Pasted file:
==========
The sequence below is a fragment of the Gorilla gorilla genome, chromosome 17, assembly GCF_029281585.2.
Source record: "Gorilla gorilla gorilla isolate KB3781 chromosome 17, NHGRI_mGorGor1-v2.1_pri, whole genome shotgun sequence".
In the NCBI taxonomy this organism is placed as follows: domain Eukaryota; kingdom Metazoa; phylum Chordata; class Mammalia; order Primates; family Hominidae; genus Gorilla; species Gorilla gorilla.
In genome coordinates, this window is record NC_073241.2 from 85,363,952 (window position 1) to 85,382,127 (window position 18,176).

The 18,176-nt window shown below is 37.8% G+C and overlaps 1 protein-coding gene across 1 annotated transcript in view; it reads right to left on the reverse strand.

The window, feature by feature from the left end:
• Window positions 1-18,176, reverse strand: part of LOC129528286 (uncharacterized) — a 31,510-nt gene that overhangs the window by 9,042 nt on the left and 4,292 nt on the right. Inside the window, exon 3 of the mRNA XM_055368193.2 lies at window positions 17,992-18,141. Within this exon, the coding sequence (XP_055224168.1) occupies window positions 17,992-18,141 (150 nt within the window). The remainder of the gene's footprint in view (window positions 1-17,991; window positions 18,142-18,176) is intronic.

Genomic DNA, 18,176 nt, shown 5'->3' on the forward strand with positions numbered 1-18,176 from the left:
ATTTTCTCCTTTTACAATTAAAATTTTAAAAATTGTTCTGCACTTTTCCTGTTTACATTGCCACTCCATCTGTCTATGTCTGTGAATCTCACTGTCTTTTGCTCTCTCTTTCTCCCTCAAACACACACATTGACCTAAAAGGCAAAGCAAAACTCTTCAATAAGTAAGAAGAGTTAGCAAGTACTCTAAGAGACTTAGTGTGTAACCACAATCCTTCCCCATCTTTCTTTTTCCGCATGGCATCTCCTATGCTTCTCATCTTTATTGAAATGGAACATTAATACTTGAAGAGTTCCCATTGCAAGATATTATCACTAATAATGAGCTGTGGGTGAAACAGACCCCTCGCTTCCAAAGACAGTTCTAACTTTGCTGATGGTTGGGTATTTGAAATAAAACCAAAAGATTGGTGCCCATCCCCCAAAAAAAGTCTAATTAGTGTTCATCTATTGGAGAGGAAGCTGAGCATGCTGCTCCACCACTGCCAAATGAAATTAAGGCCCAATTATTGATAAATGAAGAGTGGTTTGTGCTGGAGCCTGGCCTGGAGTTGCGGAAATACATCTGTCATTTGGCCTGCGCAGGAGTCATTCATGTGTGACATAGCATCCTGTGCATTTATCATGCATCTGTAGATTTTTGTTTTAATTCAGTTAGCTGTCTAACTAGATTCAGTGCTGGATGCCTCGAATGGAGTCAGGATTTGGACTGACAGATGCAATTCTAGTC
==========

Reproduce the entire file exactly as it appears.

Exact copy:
The sequence below is a fragment of the Gorilla gorilla genome, chromosome 17, assembly GCF_029281585.2.
Source record: "Gorilla gorilla gorilla isolate KB3781 chromosome 17, NHGRI_mGorGor1-v2.1_pri, whole genome shotgun sequence".
In the NCBI taxonomy this organism is placed as follows: domain Eukaryota; kingdom Metazoa; phylum Chordata; class Mammalia; order Primates; family Hominidae; genus Gorilla; species Gorilla gorilla.
In genome coordinates, this window is record NC_073241.2 from 85,363,952 (window position 1) to 85,382,127 (window position 18,176).

The 18,176-nt window shown below is 37.8% G+C and overlaps 1 protein-coding gene across 1 annotated transcript in view; it reads right to left on the reverse strand.

The window, feature by feature from the left end:
• Window positions 1-18,176, reverse strand: part of LOC129528286 (uncharacterized) — a 31,510-nt gene that overhangs the window by 9,042 nt on the left and 4,292 nt on the right. Inside the window, exon 3 of the mRNA XM_055368193.2 lies at window positions 17,992-18,141. Within this exon, the coding sequence (XP_055224168.1) occupies window positions 17,992-18,141 (150 nt within the window). The remainder of the gene's footprint in view (window positions 1-17,991; window positions 18,142-18,176) is intronic.

Genomic DNA, 18,176 nt, shown 5'->3' on the forward strand with positions numbered 1-18,176 from the left:
ATTTTCTCCTTTTACAATTAAAATTTTAAAAATTGTTCTGCACTTTTCCTGTTTACATTGCCACTCCATCTGTCTATGTCTGTGAATCTCACTGTCTTTTGCTCTCTCTTTCTCCCTCAAACACACACATTGACCTAAAAGGCAAAGCAAAACTCTTCAATAAGTAAGAAGAGTTAGCAAGTACTCTAAGAGACTTAGTGTGTAACCACAATCCTTCCCCATCTTTCTTTTTCCGCATGGCATCTCCTATGCTTCTCATCTTTATTGAAATGGAACATTAATACTTGAAGAGTTCCCATTGCAAGATATTATCACTAATAATGAGCTGTGGGTGAAACAGACCCCTCGCTTCCAAAGACAGTTCTAACTTTGCTGATGGTTGGGTATTTGAAATAAAACCAAAAGATTGGTGCCCATCCCCCAAAAAAAGTCTAATTAGTGTTCATCTATTGGAGAGGAAGCTGAGCATGCTGCTCCACCACTGCCAAATGAAATTAAGGCCCAATTATTGATAAATGAAGAGTGGTTTGTGCTGGAGCCTGGCCTGGAGTTGCGGAAATACATCTGTCATTTGGCCTGCGCAGGAGTCATTCATGTGTGACATAGCATCCTGTGCATTTATCATGCATCTGTAGATTTTTGTTTTAATTCAGTTAGCTGTCTAACTAGATTCAGTGCTGGATGCCTCGAATGGAGTCAGGATTTGGACTGACAGATGCAATTCTAGTC